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Question Intel Q2: 7 nm in bad shape

jpiniero

Diamond Member
Oct 1, 2010
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Here's the money shot:

The company's 7nm-based CPU product timing is shifting approximately six months relative to prior expectations.
The primary driver is the yield of Intel's 7nm process, which based on recent data, is now trending approximately
twelve months behind the company's internal target.
Data Center volume up 29% (plus 5% ASP)
Notebook up 9%
Desktop down 14% - not as bad as I had thought

Q3 guidance bad - revenue of 18.2b vs 19.2b in 2019
 
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Markfw

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Coming from Intel itself, I certainly believe this. What I am sick of, is the Intel advocates that keep telling us "oh, its coming sooner than expected" and "its got a fine yield, doing great".

Positive thinking is one thing, but right out lying or greatly exaggerating is another.

While I don't want Intel to fail as a company (as I am sure they will not) I am ready for competition to get some market share for a long term battle that will continue. Its healthy and good for the consumer.
 

LightningZ71

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Mar 10, 2017
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Who would make up the difference for desktop volume? AMD still has nowhere near enough capacity to make a bigger impact, unless they develop competing products for older nodes.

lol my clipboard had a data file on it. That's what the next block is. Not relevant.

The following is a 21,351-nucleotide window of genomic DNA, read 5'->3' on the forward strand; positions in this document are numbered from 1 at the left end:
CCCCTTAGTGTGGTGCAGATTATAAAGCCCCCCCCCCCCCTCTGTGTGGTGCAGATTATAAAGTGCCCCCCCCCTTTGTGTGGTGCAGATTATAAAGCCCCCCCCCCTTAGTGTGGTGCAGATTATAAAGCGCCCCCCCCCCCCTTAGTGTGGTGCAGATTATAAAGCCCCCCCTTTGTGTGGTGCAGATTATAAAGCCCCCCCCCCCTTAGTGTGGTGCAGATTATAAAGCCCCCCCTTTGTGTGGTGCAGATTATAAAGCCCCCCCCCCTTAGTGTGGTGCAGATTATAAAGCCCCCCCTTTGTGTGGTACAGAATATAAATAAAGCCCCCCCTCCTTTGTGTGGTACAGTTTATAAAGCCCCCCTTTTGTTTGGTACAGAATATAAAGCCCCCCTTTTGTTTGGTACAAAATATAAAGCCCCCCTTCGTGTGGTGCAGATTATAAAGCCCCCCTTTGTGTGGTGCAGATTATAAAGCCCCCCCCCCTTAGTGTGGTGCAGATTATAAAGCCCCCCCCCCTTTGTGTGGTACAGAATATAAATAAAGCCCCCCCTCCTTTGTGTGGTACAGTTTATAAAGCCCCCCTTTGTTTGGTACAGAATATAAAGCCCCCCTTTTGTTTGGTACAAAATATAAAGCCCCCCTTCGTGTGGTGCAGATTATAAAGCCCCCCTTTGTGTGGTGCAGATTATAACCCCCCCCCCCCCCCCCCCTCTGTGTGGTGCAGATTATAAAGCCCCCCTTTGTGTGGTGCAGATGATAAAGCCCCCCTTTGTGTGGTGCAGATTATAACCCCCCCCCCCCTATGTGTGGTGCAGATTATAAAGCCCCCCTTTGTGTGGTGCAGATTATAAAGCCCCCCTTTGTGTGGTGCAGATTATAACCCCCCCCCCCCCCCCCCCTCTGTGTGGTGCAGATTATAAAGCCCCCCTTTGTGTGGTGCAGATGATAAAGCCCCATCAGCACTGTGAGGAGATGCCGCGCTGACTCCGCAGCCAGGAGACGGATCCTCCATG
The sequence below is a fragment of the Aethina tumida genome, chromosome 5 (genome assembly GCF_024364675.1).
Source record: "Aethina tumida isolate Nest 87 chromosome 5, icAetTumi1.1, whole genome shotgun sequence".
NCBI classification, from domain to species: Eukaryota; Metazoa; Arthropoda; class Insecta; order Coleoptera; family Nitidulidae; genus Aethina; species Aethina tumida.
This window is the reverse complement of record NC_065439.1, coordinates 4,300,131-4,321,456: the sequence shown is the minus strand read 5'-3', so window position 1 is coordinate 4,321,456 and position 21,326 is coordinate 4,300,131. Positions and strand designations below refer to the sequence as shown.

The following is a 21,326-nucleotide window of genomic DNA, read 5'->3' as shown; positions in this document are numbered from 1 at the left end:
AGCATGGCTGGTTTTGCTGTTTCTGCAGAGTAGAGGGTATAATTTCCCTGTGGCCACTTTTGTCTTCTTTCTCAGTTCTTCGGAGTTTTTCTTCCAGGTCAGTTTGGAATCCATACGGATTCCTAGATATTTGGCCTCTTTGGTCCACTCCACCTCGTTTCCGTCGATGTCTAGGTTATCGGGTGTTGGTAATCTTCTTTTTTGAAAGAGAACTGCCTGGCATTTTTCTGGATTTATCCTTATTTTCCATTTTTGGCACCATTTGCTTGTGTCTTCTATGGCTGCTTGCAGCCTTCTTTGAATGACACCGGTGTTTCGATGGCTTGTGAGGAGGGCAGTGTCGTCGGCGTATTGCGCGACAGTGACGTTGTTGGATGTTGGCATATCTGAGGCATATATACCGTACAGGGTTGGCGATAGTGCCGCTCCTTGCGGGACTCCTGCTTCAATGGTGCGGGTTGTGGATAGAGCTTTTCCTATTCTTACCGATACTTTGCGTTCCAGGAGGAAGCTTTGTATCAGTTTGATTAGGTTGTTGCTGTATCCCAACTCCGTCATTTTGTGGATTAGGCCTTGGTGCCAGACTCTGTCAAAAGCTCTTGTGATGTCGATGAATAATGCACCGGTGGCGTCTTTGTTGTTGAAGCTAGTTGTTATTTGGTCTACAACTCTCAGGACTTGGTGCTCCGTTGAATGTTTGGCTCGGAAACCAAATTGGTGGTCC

JasonLD

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Aug 22, 2017
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Intel is accelerating its transition to 10nm products this year with increasing volumes and strong demand for an expanding line up. This includes a growing portfolio of 10nm-based Intel Core processors with “Tiger Lake” launching soon, and the first 10nm-based server CPU “Ice Lake,” which remains planned for the end of this year. In the second half of 2021, Intel expects to deliver a new line of client CPU’s (code-named “Alder Lake”), which will include its first 10nm-based desktop CPU, and a new 10nm-based server CPU (code-named “Sapphire Rapids”). The company's 7nm-based CPU product timing is shifting approximately six months relative to prior expectations. The primary driver is the yield of Intel's 7nm process, which based on recent data, is now trending approximately twelve months behind the company's internal target.
I have no idea what Intel's internal target was, but it seems like Alder Lake is 2021 product. It may mean 7nm Client is late 2022 bound.
 

Markfw

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Who would make up the difference for desktop volume? AMD still has nowhere near enough capacity to make a bigger impact, unless they develop competing products for older nodes.
How do we KNOW that AMD can't get out considerably greater volume ? Not saying they could make up all 80-90% of all CPU's, but even if they could provide 40% and then later 50%, That could change the market share.
 

LightningZ71

Senior member
Mar 10, 2017
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I believe that I’ve read in multiple locations that TSMC is still very capacity constrained on their leading edge node products. For AMD to get more capacity, it will take a bidding war with Apple and Nvidia for it among others.
 

turtile

Senior member
Aug 19, 2014
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I believe that I’ve read in multiple locations that TSMC is still very capacity constrained on their leading edge node products. For AMD to get more capacity, it will take a bidding war with Apple and Nvidia for it among others.
AMD doesn't use the leading edge at first because of this. GPUs have been first and then CPUs. TSMC will be shipping 5nm this year while AMD will have an improved version in 2022.